View Poll Results: How should Christopher Columbus be judged?

Voters
61. You may not vote on this poll
  • He should be judged strictly by today's standards and mores.

    6 9.84%
  • Somewhere in the middle. (Please elaborate)

    9 14.75%
  • He should be judged by the standards and more of the time in which he lived.

    37 60.66%
  • Other

    9 14.75%
Page 13 of 15 FirstFirst ... 31112131415 LastLast
Results 121 to 130 of 146

Thread: How should Christopher Columbus be judged?

  1. #121
    Angry Former GOP Voter
    Fiddytree's Avatar
    Join Date
    Jul 2008
    Last Seen
    Today @ 11:42 AM
    Gender
    Lean
    Centrist
    Posts
    25,709

    How should Christopher Columbus be judged?

    Quote Originally Posted by Sabanist View Post
    Not sure why any of columbus' faults must be taught. Nobody ever taught me however instill learned of it. Teach kids the basics of what his significance is and let self discovery occur from there.

    This attempt to demonize historical figures by the left is another example of an insurgency in this country that truly wants to see its downfall
    We expect educators to at least give more than a cursory glance at subjecct content in mathematics, science, and literature. Why, besides your discomfort, hold ack in regard to history? I don't ask that we demonize, but I think as the student becomes older, it is important to instill some of the complications involved in looking at the past. By the time they are seniors, a large number of them will be exposed to it as they enter college. It's best to offer gradual bridges to the next level, so as to not disorganize a student as they progress through the academic ladder.

    I won't entirely bother to pontificate on citizenship and historical knowledge, but that's something to keep in mind as well.

    If you're a democratic person, you will perhaps believe that an average person should be exposed to both our inner demons as well as angels. If you're more of an aristocratic person, you may want to hide the masses from undesired content,, but expose those most worthy with the knowledge of the otherwise undesired content. Regardless, someone will have to know it, to be better prepared. Depriving the elites of this knowledge won't serve them well as they lead their societal inferiors. Depriving a democratic people of unsightly knowledge doesn't lead to a better informed aand wiser leadership when they are expected to help take the mantle.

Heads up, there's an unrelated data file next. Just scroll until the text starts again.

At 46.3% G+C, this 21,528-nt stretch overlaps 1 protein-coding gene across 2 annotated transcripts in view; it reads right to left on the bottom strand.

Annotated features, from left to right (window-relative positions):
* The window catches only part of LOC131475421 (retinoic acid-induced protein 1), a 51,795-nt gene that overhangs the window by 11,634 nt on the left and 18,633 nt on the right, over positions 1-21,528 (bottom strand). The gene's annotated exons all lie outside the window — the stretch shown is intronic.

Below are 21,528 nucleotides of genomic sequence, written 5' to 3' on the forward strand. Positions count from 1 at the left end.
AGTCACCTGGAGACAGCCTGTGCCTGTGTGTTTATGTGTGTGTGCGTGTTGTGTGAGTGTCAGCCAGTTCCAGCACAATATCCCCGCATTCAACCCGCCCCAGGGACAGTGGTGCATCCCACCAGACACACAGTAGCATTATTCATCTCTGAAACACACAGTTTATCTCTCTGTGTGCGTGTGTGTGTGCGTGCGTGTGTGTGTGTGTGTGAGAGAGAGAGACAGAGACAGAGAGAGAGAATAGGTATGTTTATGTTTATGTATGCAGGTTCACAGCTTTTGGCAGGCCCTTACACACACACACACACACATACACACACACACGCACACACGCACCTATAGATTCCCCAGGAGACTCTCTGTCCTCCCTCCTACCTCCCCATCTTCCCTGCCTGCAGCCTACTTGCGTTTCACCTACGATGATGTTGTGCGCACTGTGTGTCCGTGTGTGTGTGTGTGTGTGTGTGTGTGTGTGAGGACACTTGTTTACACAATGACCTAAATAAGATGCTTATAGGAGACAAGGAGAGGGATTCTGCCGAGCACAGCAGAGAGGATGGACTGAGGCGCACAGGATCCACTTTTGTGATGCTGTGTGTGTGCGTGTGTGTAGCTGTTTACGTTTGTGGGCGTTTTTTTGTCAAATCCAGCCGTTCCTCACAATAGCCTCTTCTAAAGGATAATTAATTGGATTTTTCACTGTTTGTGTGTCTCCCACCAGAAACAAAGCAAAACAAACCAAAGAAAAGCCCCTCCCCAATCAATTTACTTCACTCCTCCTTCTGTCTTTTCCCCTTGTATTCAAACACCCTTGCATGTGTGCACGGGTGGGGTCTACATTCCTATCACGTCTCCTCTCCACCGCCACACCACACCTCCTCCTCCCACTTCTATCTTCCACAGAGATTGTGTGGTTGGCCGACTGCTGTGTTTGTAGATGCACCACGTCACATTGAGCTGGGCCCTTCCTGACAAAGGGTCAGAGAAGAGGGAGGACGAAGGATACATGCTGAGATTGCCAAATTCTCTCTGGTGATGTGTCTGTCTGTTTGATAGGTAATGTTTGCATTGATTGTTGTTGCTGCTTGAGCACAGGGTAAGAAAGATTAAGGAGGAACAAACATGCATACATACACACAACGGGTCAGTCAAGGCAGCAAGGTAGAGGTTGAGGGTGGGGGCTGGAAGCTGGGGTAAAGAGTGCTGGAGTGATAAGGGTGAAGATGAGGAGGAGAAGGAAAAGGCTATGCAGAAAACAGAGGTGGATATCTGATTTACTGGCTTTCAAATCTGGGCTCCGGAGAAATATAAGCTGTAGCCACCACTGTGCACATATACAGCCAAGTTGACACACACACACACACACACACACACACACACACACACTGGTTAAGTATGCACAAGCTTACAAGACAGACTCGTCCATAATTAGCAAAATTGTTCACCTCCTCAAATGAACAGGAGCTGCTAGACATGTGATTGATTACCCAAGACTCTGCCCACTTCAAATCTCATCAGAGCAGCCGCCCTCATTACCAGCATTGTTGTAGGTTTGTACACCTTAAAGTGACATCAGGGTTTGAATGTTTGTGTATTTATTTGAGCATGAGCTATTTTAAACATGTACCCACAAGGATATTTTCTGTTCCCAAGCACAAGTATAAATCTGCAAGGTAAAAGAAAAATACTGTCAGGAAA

Michael J Petrilli-"Is School Choice Enough?"-A response to the recent timidity of American conservatives toward education reform. https://nationalaffairs.com/publicat...-choice-enough

  2. #122
    Angry Former GOP Voter
    Fiddytree's Avatar
    Join Date
    Jul 2008
    Last Seen
    Today @ 11:42 AM
    Gender
    Lean
    Centrist
    Posts
    25,709

    How should Christopher Columbus be judged?

    Quote Originally Posted by AlbqOwl View Post
    I don't find that in any credible Jeffersonian history. Do you have a citation for it that doesn't link to a leftwing Founder's hating website?
    George Granger, I believe, would be an employee of Jefferson's you would want to look at. There's other individuals who had been exposed to the notion that where the carrot would not provide, a stick would finish the job. Of course, that doesn't necessarily cover the runaways, but Jefferson sought to secure them as well.

    Is it really that difficult for you to consider that slavery necessitated both the threat and execution of violence to produce adequate crop or product output?
    Last edited by Fiddytree; 10-15-14 at 02:29 AM.
    Michael J Petrilli-"Is School Choice Enough?"-A response to the recent timidity of American conservatives toward education reform. https://nationalaffairs.com/publicat...-choice-enough

  3. #123
    Angry Former GOP Voter
    Fiddytree's Avatar
    Join Date
    Jul 2008
    Last Seen
    Today @ 11:42 AM
    Gender
    Lean
    Centrist
    Posts
    25,709

    How should Christopher Columbus be judged?

    Quote Originally Posted by AlbqOwl View Post
    I did probably introduce an unnecessary sociopolitical element to the debate by accusing the left of using selective history to demonize historical heroic figures, but I have not seen those on the right doing that. You will see on this thread those who declare Columbus a terrible person and unworthy of any commendation because he did some bad things. The right is more likely to err in the opposite direction by omitting the less commendable in order to create historical heroes.

    In my opinion, honest history accepts that all people will be a mix of noble and less noble, some good, some bad, and everything in between and allows them to be who and what they are within their own times and culture. Jefferson was definitely a product of his times and culture as were all the early presidents. Of the first 18 President of the USA, twelve of them owned slaves at some time in their lives and eight owned slaves while they served as President. The last U.S. President to have been a former slave owner was Ulysses S. Grant. That does not take away from Jefferson's accomplishments as statesman, author of founding documents, diplomat, POTUS any more than it takes away from any of the other Presidents. Jefferson himself, as POTUS, worked tirelessly to end or at least limit slavery as is well documented in the research of the Monticello Society here: Thomas Jefferson and Slavery Thomas Jefferson

    Honest history allows a Thomas Jefferson or a Christopher Columbus or anybody else acknowledgments of their accomplishments and contributions to society and does not diminish or negate those because they were not perfect people.